Originally Posted by Pitot Static
in reproducing the signal like so:
1. Speakers/Room Acoustics (Almost inseparable)
They are very separable, but I agree with the order - #1
2. Power Amp (Has to potentially put out a lot of power)
The good ones are just a big op amp.
However we have several other kinds of them that are made in such a way that they are pretty much guaranteed to cause random audible. These particular kinds are designed built to have audible distortion.
3. DACs (have to turn digital into analog, there are a lot of ways to do it and not every way is necessarily "the right way")
Then you must put anything that has a DAC in it, like a surround receiver, a CD player, or a DVD/Blu ray player in this category.
Then you must put them down the list because DACs are among the most perfect and perfectable of all audio components, right after op amps.
4. Pre amp (Deals with low level signals that are going to be amplified even more further down the line, so you need low noise and good stereo separation)
Noise only need be an issue if a phono preamp is involved.
A good line-level preamp is just an op amp and a volume control. Also, many systems can be assembled with no preamp at all - just a passive volume control.
5. CD Transport (only has to read data off a disc and pass it along to the next stage.)
The only parts that have a chance of making an audible difference is the DAC and the output buffer op amp. The rest is basically digital and either works or does not work. Lump CD players with DAC.
6. Signal (RCA) cables (Bad cables may be improperly shielded or may loosen up over time, though its not hard to build a "good" cable)
Actually, its hard to build a bad one. Generally, they are slam dunk audibly, unless physically broken. Since I do a lot of pro audio, I see a lot of broken cables.
7. Speaker cables. (These are about the simplest required part of any audio system. If the resistance is low enough, you're all set. L and C are generally not factors, even in undersized wire).
Grossly undersized speaker wires have more potential to be
audible than undersized interconnects.
My hypothesis is that as you go down the list, it gets progressively more difficult to identify components by their sound AND ONLY their sound. (Which does mean the test has to be blind. If you identify the component by a trait other than sound, then you're not answering the question.)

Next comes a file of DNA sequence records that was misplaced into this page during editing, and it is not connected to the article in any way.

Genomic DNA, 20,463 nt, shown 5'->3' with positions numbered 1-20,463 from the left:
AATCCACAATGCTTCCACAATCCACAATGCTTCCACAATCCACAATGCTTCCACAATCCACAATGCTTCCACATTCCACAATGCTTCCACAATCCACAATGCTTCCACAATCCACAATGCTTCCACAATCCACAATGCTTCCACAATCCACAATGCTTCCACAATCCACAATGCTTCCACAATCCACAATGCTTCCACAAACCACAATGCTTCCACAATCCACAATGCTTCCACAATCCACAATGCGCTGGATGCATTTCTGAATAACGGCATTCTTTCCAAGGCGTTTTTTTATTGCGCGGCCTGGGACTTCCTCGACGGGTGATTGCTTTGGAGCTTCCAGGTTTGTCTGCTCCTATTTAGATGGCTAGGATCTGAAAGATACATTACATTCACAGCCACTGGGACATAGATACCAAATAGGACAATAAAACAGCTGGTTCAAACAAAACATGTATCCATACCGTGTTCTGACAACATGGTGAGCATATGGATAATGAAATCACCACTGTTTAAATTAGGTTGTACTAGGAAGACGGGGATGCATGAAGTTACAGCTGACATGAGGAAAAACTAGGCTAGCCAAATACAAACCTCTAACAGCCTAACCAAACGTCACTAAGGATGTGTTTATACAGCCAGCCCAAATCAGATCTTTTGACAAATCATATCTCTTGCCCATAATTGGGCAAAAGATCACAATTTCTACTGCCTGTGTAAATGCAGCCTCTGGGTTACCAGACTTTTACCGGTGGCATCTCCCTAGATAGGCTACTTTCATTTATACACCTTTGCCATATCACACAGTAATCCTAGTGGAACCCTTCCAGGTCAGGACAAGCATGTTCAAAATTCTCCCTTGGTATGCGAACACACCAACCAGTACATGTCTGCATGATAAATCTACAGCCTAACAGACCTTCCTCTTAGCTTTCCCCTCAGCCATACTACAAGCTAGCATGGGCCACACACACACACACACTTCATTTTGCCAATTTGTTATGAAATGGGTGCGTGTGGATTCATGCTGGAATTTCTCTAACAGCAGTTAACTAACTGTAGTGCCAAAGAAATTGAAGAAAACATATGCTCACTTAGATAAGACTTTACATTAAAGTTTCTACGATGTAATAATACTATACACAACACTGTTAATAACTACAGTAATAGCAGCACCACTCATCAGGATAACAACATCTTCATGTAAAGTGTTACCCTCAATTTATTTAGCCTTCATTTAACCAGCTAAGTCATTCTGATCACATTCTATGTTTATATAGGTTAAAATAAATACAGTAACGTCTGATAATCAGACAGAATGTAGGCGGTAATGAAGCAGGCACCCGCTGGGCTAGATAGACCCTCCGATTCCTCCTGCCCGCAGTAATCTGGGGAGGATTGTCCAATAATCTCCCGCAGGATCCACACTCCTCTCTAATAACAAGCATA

In a good system, the only interesting part of the list is the speakers and the room. They can be as tough as you want to stand up to. *Nobody* has them under prefect control, but the means for making them very good is well-known.
I think most CD players, even the relatively inexpensive ones, are potentially indistinguishable unless the manufacturer has done a horrible job designing them, or else has intentionally inserted an undefeatable EQ that would change the sound.
Agreed. Also true for amps, preamps, DACs, and wires.
I realize that I put DACs higher up on the list, but only because there are some bad DACs out there.
There's bad *everything* DACs used to be a far dicier item than they have become. There has been tremendous progress.
An underpowered amp can definitely distort your sound, and not everyone can afford a properly powered amp.
One of the amps I listen to frequently is the 100 wpc stereo power amp in a $79 receiver. I did ABX its predecessor which was of a similar kind. I didn't bother with this one. The predecessor matched straight wire.
Very few home systems need more than 100 wpc. If you want more than 100 wpc, you might actually spend several $100 per channel. There's sort of a big jump at 100 wpc, more or less.
Speakers and room treatments have a huge overall effect on the sound.
Totally agreed. Once you get rid of the more obvious screw-ups, this is where the big bang-fo-buck sound quality benefits are. There are a jilliion audio systems that would receive a major benefit if even $10% of their cost were invested in the room design and treatments.